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Different tones at vigils for Colorado Springs shooting victims

November 28, 2015 Updated: December 1, 2015 at 11:16 am
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photo - Erika Musick, left, and Sarah Musick hold their daughter, Wren, 2, as they listen Saturday, Nov. 28, 2015, during a vigil at the All Souls Unitarian Universalist Church in downtown Colorado Springs for the three killed in the shooting at the Planned Parenthood clinic Friday, Nov. 27, 2015.  (The Gazette, Christian Murdock)
Erika Musick, left, and Sarah Musick hold their daughter, Wren, 2, as they listen Saturday, Nov. 28, 2015, during a vigil at the All Souls Unitarian Universalist Church in downtown Colorado Springs for the three killed in the shooting at the Planned Parenthood clinic Friday, Nov. 27, 2015. (The Gazette, Christian Murdock) 

Hundreds of people gathered at two memorial services Saturday to support victims and one another as they grappled with the impact of the city's second mass shooting in a month.

The vigils, at the University of Colorado at Colorado Springs and All Souls Unitarian Universalist Church, were held hours apart and bore few similarities save for the grief of those in attendance.

Much of the crowd was at UCCS to support slain campus police officer Garrett Swasey. Colorado Springs Mayor John Suthers told a somber crowd of more than 500 that Friday's mass shooting should not define the city.

"This tragedy won't define our community, but the heroism of our first responders and the heroism of Garret Swasey are what defines our community," Suthers said.

Swasey's co-pastors at Hope Chapel in Colorado Springs emphasized the officer's devotion for his family and faith. They said Swasey's faith was so strong that he would have wanted everyone to forgive the shooter.

At the end of the service, the large crowd gathered in the cold outside around the statue of the UCCS Mountain Lion, which was surrounded by glowing candles. There was a prayer and the song Amazing Grace played before the crowd silently dispersed to small groups crying and hugging one another.

Jeanay Angel, who is a resident assistant on the campus and often saw Swasey, could barely contain herself.

"He was so happy, he was always so happy," Angel said. "This brings us together and makes us remember that everything we go through we have to be thankful for."

Hours earlier at the Unitarian Church there were different reactions to Friday's violence.

"Holy smokes. Again. Really?" thought Sara Simon when she heard about Friday's shooting at the Planned Parenthood clinic in Colorado Springs, where a friend of hers works.

"Enough is enough. I'm tired of seeing these kinds of things in our town," Simon, a nonprofit professional, said.

Disbelief, anger, sadness and vows to stop the violence came from those in attendance.

"We're here to honor the lives of those who were killed yesterday in domestic terrorism," said the Rev. Nori Rost, senior minister at All Souls. "We're here to honor the work of Planned Parenthood and stand with them in solidarity. We're here to honor the amazing response of the Colorado Springs police and other responders. But we're mainly here to find comfort in each other's company. Together, we can change the world."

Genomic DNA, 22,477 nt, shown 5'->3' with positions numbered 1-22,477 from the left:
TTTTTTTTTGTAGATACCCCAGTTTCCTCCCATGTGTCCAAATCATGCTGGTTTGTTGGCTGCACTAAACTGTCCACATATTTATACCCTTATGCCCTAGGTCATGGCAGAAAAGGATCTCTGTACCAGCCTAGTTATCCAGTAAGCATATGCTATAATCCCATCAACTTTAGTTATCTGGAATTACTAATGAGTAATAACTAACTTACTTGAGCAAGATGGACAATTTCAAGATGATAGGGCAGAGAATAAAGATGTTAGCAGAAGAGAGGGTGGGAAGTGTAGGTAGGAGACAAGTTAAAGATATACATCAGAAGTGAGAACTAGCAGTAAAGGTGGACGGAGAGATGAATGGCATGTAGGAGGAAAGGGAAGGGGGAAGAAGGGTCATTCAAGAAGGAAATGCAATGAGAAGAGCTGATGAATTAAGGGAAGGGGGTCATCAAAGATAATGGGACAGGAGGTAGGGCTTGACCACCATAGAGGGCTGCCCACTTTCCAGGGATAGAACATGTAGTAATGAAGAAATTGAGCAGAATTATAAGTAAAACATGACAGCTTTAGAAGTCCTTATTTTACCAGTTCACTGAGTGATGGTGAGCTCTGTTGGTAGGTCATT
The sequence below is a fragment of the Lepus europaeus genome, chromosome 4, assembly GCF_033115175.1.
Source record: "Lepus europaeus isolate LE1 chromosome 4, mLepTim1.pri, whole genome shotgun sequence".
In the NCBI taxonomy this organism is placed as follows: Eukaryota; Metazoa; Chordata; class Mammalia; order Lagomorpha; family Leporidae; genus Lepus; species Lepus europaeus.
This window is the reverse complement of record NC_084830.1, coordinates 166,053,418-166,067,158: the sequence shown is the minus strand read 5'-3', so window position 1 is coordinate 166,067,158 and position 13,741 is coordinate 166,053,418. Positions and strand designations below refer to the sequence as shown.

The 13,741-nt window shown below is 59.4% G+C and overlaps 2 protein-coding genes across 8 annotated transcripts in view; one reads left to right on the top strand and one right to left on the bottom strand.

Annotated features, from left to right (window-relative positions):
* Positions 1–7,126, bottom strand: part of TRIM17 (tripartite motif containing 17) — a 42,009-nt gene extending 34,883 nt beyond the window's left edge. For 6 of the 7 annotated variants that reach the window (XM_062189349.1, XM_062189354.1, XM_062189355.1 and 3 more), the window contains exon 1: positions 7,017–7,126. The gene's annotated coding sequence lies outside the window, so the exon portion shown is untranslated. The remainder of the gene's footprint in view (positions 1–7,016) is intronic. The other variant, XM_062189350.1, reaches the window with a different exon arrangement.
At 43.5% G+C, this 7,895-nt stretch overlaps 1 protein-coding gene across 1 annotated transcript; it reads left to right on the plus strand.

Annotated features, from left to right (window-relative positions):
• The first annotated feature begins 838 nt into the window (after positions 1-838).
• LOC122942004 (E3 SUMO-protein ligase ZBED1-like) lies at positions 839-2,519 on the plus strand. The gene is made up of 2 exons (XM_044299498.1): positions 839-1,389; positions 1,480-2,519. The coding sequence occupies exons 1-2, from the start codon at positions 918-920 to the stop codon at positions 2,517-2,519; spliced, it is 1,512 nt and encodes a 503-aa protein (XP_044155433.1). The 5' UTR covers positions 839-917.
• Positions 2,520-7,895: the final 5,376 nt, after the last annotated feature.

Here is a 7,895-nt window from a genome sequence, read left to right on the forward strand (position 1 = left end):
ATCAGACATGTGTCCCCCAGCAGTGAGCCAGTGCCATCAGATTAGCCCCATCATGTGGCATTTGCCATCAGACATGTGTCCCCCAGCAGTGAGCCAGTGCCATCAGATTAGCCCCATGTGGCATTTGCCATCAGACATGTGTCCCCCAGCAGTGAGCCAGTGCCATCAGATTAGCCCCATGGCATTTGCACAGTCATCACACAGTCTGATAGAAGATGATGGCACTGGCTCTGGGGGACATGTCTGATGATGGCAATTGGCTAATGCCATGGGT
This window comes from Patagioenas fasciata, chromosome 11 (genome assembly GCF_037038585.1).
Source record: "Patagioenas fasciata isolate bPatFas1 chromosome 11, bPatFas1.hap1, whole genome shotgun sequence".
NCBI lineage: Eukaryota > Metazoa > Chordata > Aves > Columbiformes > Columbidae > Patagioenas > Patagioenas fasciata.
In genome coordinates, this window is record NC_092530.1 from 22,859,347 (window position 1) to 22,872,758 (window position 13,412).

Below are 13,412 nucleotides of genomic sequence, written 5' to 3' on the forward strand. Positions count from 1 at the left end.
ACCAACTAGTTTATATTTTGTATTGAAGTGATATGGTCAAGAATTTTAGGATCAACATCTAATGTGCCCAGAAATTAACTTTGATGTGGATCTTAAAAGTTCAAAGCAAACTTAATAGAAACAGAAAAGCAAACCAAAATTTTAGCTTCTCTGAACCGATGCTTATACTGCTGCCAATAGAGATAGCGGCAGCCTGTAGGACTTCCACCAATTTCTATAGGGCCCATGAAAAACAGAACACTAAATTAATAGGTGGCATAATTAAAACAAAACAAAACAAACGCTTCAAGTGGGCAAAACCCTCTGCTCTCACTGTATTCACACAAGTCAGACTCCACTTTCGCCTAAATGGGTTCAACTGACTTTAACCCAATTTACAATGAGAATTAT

Most who attended the prayer service did not know the victims, including James McReavey, a retired law enforcement officer. He lives in the neighborhood where the shooting occurred near Fillmore Street and Centennial Boulevard.

"It's getting too close to home," McReavey said. "We need to come together in our community to show our concern and grief and help influence a change of consciousness among the people."

The church was overflowing with attendees, some crying and many looking for solace. In one corner of the sanctuary, former Colorado State Rep. Dennis Apuan of Colorado Springs held a sign that said, "Women's bodies are not battlefields, neither is our town."

"It's a time to come together to recognize some of the problems we're having with violence in our community and instead of being divided, be united," said Jennifer Basta, a member of All Souls who was arranging a table where participants could write notes to the victims' families.

The event turned political after Vicki Cowart, president and chief executive officer of Planned Parenthood of the Rocky Mountains, emphasized supporting women's reproductive rights and others spoke of a need for stricter gun laws.

That led one member of the audience to stand up and announce she was leaving, saying, "I thought we were here to grieve and mourn and not make political statements."

Rost said that was the purpose of the gathering, but added, "It's important to remember the people who face harm's way every day because of the obscene access we have to assault weapons in this community. If we do not recognize something must be done, then we have fallen short in honoring the lives of those who have been lost."

Harrison High School graduate Leslie Herod, who is running for a Colorado House District 8 seat, said she was dropping her mother off at the Veterans Affairs clinic near Planned Parenthood on Friday when she realized there was an active-shooter situation.

She and her mother left the area unharmed but not unaffected.

"This will not be our new normal," she told vigil attendees. "Domestic terrorism will not take hold, not here, and not on our watch. We will continue to fight."

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